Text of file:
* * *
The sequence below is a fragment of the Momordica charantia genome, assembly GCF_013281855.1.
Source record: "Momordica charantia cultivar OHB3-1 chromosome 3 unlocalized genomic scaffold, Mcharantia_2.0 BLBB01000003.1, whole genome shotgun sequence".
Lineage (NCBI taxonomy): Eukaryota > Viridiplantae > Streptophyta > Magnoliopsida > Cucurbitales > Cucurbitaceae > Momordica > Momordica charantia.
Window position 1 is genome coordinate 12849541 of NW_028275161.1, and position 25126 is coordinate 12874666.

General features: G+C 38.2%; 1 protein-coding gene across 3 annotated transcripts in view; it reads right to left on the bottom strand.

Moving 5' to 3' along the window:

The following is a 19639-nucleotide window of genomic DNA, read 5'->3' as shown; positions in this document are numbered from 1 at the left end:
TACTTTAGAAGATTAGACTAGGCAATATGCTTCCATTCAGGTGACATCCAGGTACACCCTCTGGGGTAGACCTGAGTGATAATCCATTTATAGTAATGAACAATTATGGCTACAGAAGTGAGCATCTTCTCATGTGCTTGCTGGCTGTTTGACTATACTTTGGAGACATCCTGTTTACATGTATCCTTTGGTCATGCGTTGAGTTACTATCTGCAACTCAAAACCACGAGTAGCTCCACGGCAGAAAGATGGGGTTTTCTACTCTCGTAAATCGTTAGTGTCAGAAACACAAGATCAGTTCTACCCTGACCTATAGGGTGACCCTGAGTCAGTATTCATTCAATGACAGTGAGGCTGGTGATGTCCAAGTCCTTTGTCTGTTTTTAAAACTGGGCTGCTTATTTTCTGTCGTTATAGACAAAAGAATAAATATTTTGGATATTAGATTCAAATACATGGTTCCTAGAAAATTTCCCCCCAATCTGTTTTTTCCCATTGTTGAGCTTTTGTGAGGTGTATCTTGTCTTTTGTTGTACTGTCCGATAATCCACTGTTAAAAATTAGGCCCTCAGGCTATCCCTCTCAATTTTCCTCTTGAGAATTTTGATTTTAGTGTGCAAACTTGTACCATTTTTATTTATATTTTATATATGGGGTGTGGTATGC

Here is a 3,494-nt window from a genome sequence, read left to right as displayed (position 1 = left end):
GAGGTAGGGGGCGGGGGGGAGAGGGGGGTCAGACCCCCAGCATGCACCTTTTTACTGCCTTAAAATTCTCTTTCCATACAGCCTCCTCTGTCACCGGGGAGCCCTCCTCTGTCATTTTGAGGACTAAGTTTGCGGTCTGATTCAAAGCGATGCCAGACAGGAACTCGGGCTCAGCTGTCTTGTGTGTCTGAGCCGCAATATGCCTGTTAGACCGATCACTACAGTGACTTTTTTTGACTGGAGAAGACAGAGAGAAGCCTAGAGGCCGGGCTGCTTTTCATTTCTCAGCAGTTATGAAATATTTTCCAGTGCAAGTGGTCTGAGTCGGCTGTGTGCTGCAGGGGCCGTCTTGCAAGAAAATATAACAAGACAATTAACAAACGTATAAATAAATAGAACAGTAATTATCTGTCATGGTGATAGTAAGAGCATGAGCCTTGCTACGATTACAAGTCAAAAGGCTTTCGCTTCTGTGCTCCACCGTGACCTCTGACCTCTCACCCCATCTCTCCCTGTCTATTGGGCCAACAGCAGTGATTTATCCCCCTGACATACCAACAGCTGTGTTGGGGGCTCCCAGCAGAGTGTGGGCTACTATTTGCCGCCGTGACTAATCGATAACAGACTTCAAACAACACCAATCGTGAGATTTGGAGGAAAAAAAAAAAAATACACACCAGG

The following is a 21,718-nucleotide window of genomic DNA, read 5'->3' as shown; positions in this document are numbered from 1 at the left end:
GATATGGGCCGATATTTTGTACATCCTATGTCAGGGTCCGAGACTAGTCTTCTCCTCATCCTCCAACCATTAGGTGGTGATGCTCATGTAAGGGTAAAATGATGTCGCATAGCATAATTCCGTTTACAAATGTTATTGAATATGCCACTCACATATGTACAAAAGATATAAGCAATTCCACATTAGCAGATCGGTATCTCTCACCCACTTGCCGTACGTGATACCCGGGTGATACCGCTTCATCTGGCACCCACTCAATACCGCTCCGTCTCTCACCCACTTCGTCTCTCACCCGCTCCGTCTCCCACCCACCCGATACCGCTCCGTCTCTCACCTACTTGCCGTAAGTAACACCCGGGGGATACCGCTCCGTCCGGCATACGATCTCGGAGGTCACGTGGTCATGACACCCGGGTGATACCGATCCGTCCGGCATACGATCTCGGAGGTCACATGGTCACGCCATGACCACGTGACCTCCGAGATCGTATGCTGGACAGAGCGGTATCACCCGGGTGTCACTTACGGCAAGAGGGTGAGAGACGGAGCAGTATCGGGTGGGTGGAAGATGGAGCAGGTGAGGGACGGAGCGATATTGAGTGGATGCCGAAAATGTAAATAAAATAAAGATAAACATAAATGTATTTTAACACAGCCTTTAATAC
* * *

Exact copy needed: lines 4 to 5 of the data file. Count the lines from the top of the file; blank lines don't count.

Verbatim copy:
Window position 1 is genome coordinate 12849541 of NW_028275161.1, and position 25126 is coordinate 12874666.

General features: G+C 38.2%; 1 protein-coding gene across 3 annotated transcripts in view; it reads right to left on the bottom strand.